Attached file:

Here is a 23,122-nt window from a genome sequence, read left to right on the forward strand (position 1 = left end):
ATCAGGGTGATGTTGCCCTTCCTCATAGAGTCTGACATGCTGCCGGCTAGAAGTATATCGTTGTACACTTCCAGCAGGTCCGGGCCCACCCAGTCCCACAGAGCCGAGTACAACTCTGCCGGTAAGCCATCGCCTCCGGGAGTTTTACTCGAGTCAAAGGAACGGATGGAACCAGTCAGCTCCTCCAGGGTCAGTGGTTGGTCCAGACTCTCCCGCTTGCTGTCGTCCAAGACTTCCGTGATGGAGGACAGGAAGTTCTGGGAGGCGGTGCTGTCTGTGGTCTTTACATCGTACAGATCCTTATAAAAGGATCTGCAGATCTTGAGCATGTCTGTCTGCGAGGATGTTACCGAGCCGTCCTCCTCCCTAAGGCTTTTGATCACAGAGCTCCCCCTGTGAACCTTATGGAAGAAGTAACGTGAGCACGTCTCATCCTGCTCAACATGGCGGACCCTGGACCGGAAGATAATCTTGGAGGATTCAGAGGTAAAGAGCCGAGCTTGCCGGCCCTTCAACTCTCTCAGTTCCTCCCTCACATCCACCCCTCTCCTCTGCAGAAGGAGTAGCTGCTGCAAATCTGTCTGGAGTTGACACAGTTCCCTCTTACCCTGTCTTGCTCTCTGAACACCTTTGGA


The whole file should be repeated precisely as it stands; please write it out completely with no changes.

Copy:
Here is a 23,122-nt window from a genome sequence, read left to right on the forward strand (position 1 = left end):
ATCAGGGTGATGTTGCCCTTCCTCATAGAGTCTGACATGCTGCCGGCTAGAAGTATATCGTTGTACACTTCCAGCAGGTCCGGGCCCACCCAGTCCCACAGAGCCGAGTACAACTCTGCCGGTAAGCCATCGCCTCCGGGAGTTTTACTCGAGTCAAAGGAACGGATGGAACCAGTCAGCTCCTCCAGGGTCAGTGGTTGGTCCAGACTCTCCCGCTTGCTGTCGTCCAAGACTTCCGTGATGGAGGACAGGAAGTTCTGGGAGGCGGTGCTGTCTGTGGTCTTTACATCGTACAGATCCTTATAAAAGGATCTGCAGATCTTGAGCATGTCTGTCTGCGAGGATGTTACCGAGCCGTCCTCCTCCCTAAGGCTTTTGATCACAGAGCTCCCCCTGTGAACCTTATGGAAGAAGTAACGTGAGCACGTCTCATCCTGCTCAACATGGCGGACCCTGGACCGGAAGATAATCTTGGAGGATTCAGAGGTAAAGAGCCGAGCTTGCCGGCCCTTCAACTCTCTCAGTTCCTCCCTCACATCCACCCCTCTCCTCTGCAGAAGGAGTAGCTGCTGCAAATCTGTCTGGAGTTGACACAGTTCCCTCTTACCCTGTCTTGCTCTCTGAACACCTTTGGA